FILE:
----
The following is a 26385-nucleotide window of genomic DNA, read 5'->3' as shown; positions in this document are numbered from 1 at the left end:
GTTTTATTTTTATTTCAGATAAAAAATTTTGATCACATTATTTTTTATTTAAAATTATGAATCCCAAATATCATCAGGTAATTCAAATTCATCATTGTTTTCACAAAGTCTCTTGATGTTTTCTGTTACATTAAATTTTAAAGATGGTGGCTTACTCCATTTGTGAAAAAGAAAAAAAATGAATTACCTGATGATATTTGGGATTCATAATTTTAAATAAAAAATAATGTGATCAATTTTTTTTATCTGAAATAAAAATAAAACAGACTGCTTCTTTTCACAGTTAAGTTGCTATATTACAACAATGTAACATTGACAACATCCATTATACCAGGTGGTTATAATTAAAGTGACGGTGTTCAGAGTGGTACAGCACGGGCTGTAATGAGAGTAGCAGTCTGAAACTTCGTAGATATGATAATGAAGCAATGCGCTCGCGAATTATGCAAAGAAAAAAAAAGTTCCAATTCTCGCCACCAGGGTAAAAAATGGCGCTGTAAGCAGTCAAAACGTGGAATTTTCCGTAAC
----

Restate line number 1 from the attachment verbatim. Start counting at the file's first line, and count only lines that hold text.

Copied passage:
The following is a 26385-nucleotide window of genomic DNA, read 5'->3' as shown; positions in this document are numbered from 1 at the left end: